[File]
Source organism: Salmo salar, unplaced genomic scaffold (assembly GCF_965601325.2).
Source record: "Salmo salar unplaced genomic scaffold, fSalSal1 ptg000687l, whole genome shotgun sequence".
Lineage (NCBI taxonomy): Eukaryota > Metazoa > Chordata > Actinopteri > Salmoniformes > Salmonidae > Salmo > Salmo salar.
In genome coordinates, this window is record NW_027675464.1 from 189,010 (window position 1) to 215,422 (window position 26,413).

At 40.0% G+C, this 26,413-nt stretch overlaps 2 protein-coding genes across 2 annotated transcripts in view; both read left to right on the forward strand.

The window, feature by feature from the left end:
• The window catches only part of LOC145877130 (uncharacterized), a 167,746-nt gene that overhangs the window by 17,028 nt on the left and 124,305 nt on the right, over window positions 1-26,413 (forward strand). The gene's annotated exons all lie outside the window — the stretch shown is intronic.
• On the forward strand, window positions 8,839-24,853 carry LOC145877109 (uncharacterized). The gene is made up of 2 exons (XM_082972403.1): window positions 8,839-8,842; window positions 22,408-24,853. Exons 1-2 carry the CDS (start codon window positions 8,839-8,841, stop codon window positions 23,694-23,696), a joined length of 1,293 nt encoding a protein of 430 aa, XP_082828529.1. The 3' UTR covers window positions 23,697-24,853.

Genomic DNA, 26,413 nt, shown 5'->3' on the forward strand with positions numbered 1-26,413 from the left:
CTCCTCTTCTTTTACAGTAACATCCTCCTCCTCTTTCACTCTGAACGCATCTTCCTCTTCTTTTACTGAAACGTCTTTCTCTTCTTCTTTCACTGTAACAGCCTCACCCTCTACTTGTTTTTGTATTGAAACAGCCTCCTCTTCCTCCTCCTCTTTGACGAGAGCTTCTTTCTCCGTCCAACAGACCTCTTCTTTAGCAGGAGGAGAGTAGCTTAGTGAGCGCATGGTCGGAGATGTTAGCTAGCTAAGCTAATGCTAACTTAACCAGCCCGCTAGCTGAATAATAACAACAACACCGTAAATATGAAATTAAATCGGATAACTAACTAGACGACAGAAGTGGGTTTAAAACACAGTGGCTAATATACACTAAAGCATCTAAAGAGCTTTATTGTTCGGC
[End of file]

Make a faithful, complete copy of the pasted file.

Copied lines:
Source organism: Salmo salar, unplaced genomic scaffold (assembly GCF_965601325.2).
Source record: "Salmo salar unplaced genomic scaffold, fSalSal1 ptg000687l, whole genome shotgun sequence".
Lineage (NCBI taxonomy): Eukaryota > Metazoa > Chordata > Actinopteri > Salmoniformes > Salmonidae > Salmo > Salmo salar.
In genome coordinates, this window is record NW_027675464.1 from 189,010 (window position 1) to 215,422 (window position 26,413).

At 40.0% G+C, this 26,413-nt stretch overlaps 2 protein-coding genes across 2 annotated transcripts in view; both read left to right on the forward strand.

The window, feature by feature from the left end:
• The window catches only part of LOC145877130 (uncharacterized), a 167,746-nt gene that overhangs the window by 17,028 nt on the left and 124,305 nt on the right, over window positions 1-26,413 (forward strand). The gene's annotated exons all lie outside the window — the stretch shown is intronic.
• On the forward strand, window positions 8,839-24,853 carry LOC145877109 (uncharacterized). The gene is made up of 2 exons (XM_082972403.1): window positions 8,839-8,842; window positions 22,408-24,853. Exons 1-2 carry the CDS (start codon window positions 8,839-8,841, stop codon window positions 23,694-23,696), a joined length of 1,293 nt encoding a protein of 430 aa, XP_082828529.1. The 3' UTR covers window positions 23,697-24,853.

Genomic DNA, 26,413 nt, shown 5'->3' on the forward strand with positions numbered 1-26,413 from the left:
CTCCTCTTCTTTTACAGTAACATCCTCCTCCTCTTTCACTCTGAACGCATCTTCCTCTTCTTTTACTGAAACGTCTTTCTCTTCTTCTTTCACTGTAACAGCCTCACCCTCTACTTGTTTTTGTATTGAAACAGCCTCCTCTTCCTCCTCCTCTTTGACGAGAGCTTCTTTCTCCGTCCAACAGACCTCTTCTTTAGCAGGAGGAGAGTAGCTTAGTGAGCGCATGGTCGGAGATGTTAGCTAGCTAAGCTAATGCTAACTTAACCAGCCCGCTAGCTGAATAATAACAACAACACCGTAAATATGAAATTAAATCGGATAACTAACTAGACGACAGAAGTGGGTTTAAAACACAGTGGCTAATATACACTAAAGCATCTAAAGAGCTTTATTGTTCGGC